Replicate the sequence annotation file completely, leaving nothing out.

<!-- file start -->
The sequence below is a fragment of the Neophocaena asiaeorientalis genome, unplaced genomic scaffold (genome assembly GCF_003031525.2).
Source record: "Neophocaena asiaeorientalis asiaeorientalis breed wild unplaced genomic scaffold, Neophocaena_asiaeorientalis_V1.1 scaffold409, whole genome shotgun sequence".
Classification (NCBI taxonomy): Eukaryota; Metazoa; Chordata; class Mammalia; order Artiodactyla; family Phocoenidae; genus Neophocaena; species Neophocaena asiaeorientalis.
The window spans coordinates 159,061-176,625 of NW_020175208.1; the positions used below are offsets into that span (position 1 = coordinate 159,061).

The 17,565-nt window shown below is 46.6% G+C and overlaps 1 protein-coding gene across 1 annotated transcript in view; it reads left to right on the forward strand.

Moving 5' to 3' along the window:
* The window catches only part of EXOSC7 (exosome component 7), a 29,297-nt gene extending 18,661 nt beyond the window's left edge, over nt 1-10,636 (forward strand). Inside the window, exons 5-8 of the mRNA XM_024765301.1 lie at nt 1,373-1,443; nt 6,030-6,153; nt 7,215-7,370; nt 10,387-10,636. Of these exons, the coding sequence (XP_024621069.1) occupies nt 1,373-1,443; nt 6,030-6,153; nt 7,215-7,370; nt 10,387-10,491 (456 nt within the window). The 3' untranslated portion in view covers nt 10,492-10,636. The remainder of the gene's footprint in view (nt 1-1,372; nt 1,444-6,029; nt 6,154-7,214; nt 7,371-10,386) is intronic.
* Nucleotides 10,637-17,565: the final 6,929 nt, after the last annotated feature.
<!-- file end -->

The sequence below is a fragment of the Neophocaena asiaeorientalis genome, unplaced genomic scaffold (genome assembly GCF_003031525.2).
Source record: "Neophocaena asiaeorientalis asiaeorientalis breed wild unplaced genomic scaffold, Neophocaena_asiaeorientalis_V1.1 scaffold409, whole genome shotgun sequence".
Classification (NCBI taxonomy): Eukaryota; Metazoa; Chordata; class Mammalia; order Artiodactyla; family Phocoenidae; genus Neophocaena; species Neophocaena asiaeorientalis.
The window spans coordinates 159,061-176,625 of NW_020175208.1; the positions used below are offsets into that span (position 1 = coordinate 159,061).

The 17,565-nt window shown below is 46.6% G+C and overlaps 1 protein-coding gene across 1 annotated transcript in view; it reads left to right on the forward strand.

Moving 5' to 3' along the window:
* The window catches only part of EXOSC7 (exosome component 7), a 29,297-nt gene extending 18,661 nt beyond the window's left edge, over nt 1-10,636 (forward strand). Inside the window, exons 5-8 of the mRNA XM_024765301.1 lie at nt 1,373-1,443; nt 6,030-6,153; nt 7,215-7,370; nt 10,387-10,636. Of these exons, the coding sequence (XP_024621069.1) occupies nt 1,373-1,443; nt 6,030-6,153; nt 7,215-7,370; nt 10,387-10,491 (456 nt within the window). The 3' untranslated portion in view covers nt 10,492-10,636. The remainder of the gene's footprint in view (nt 1-1,372; nt 1,444-6,029; nt 6,154-7,214; nt 7,371-10,386) is intronic.
* Nucleotides 10,637-17,565: the final 6,929 nt, after the last annotated feature.